The prayers are ended by affirmation that Allah is One and has no partners and that Muhammad is His servant and messenger. Salutations are offered to the Prophet, all the righteous souls and all who are engaged in prayers.

Salaah is regarded as not only a ritual act of worship but a communion with the Maker. It is the most important form of ibaadah and sickness (other than insanity), age or infirmity is no excuse for not performing prayers.

Lapsed prayers constitute a debt to God and are a first charge on a muslim's time and conscience. In the event of a person having died without having said any of his lapsed prayers, the eldest son, or if the deceased is not survived by a son, his heir must say or pay someone to say the lapsed prayers of the deceased.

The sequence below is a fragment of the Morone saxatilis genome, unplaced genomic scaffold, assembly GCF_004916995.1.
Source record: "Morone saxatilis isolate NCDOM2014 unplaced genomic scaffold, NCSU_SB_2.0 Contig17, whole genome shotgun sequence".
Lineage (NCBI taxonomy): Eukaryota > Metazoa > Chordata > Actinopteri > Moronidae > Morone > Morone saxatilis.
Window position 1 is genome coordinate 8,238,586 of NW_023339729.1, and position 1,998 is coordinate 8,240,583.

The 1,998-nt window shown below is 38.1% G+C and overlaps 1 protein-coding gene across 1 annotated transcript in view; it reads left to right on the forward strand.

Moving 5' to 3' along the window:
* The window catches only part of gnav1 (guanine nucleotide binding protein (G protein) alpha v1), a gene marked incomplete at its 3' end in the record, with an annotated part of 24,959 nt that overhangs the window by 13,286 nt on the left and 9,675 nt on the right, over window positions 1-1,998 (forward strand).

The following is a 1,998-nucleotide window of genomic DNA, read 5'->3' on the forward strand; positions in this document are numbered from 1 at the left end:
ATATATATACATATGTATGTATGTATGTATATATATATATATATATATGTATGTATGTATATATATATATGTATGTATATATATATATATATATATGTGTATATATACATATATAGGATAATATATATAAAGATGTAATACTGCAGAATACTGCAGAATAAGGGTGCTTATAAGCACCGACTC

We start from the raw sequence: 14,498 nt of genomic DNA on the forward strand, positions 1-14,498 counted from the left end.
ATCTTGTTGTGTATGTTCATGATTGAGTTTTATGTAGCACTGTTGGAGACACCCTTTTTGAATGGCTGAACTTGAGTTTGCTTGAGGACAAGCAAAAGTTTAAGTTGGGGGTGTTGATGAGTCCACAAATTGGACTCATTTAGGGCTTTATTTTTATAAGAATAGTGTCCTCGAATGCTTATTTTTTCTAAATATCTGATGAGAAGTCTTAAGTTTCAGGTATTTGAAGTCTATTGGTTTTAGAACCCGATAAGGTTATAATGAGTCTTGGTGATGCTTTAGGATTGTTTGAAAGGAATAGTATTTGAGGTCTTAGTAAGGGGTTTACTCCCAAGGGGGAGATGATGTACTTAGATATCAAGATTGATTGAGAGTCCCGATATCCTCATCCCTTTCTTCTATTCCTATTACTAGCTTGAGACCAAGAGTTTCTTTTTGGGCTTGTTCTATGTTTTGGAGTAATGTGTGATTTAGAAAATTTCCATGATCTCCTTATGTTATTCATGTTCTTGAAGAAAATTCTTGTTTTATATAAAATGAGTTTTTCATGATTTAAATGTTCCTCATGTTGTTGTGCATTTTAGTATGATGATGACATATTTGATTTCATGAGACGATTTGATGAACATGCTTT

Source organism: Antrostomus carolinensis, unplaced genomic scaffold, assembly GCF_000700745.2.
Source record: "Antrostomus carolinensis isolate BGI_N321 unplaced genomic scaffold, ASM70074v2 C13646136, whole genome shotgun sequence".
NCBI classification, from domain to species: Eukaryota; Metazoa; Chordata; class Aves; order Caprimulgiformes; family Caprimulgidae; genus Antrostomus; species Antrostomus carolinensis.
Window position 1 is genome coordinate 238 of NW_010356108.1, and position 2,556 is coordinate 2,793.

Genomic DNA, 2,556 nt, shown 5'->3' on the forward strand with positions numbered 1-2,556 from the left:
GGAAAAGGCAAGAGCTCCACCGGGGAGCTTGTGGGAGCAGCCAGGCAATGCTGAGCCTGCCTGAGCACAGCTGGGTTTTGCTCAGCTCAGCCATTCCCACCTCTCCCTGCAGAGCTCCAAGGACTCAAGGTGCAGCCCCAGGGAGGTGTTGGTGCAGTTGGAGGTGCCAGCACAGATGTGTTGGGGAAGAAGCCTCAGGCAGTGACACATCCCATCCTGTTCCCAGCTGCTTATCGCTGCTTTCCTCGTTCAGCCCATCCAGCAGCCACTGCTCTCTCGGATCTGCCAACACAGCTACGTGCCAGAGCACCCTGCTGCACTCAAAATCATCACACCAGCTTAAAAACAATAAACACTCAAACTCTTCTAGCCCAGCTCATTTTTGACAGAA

Seyyid Hossein Nasr writes in his Ideals and Realities of Islam:

" In the canonical prayers man stands before God as the representative of all creatures. He prays for and in the name of all beings."

Amongst the many sayings of the Prophet on the subject are:

" Salaah is the spiritual ascension of the faithful where he communes with Allah."

" The good deeds wipe out the evil deeds of a man. The salaah and patience (sabr) are the best of deeds."

Salaah is a spiritual activity where the person performing it is totally immersed, mentally and physically, in the remembrance of God. (XXIX:45, XXII:34 & 35, XXVII:1-3, XX:6-7 and 14, IX:71, LXXIV:38-48, VI:71 & 72, XV:98 & 99, XI:114 & 225).

2. Saum (Fasting).
The second act of worship is fasting in the month of Ramadhaan, the 9th month of the Islamic calendar. This is obligatory upon every mature muslim except the sick, the traveller, a woman during her menstruation period and those infirm by age.